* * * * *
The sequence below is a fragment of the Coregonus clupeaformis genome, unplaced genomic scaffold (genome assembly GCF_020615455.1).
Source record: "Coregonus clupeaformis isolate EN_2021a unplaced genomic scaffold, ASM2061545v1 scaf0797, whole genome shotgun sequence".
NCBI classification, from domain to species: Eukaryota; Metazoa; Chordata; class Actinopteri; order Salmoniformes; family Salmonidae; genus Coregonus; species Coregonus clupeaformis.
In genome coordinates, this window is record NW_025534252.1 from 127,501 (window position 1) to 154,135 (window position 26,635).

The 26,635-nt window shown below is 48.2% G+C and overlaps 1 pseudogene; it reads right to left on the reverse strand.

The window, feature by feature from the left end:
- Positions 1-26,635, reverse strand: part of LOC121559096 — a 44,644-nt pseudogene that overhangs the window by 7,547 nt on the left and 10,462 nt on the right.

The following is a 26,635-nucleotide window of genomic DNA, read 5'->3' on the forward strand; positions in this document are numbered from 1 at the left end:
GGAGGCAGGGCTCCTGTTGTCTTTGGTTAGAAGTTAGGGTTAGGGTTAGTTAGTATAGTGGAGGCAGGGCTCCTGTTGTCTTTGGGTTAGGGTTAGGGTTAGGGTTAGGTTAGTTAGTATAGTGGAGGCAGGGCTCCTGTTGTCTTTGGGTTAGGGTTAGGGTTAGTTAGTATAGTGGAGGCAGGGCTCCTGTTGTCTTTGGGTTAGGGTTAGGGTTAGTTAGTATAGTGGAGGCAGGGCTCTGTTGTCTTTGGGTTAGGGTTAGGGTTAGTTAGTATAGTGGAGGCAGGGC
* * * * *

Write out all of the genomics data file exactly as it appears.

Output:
The sequence below is a fragment of the Coregonus clupeaformis genome, unplaced genomic scaffold (genome assembly GCF_020615455.1).
Source record: "Coregonus clupeaformis isolate EN_2021a unplaced genomic scaffold, ASM2061545v1 scaf0797, whole genome shotgun sequence".
NCBI classification, from domain to species: Eukaryota; Metazoa; Chordata; class Actinopteri; order Salmoniformes; family Salmonidae; genus Coregonus; species Coregonus clupeaformis.
In genome coordinates, this window is record NW_025534252.1 from 127,501 (window position 1) to 154,135 (window position 26,635).

The 26,635-nt window shown below is 48.2% G+C and overlaps 1 pseudogene; it reads right to left on the reverse strand.

The window, feature by feature from the left end:
- Positions 1-26,635, reverse strand: part of LOC121559096 — a 44,644-nt pseudogene that overhangs the window by 7,547 nt on the left and 10,462 nt on the right.

The following is a 26,635-nucleotide window of genomic DNA, read 5'->3' on the forward strand; positions in this document are numbered from 1 at the left end:
GGAGGCAGGGCTCCTGTTGTCTTTGGTTAGAAGTTAGGGTTAGGGTTAGTTAGTATAGTGGAGGCAGGGCTCCTGTTGTCTTTGGGTTAGGGTTAGGGTTAGGGTTAGGTTAGTTAGTATAGTGGAGGCAGGGCTCCTGTTGTCTTTGGGTTAGGGTTAGGGTTAGTTAGTATAGTGGAGGCAGGGCTCCTGTTGTCTTTGGGTTAGGGTTAGGGTTAGTTAGTATAGTGGAGGCAGGGCTCTGTTGTCTTTGGGTTAGGGTTAGGGTTAGTTAGTATAGTGGAGGCAGGGC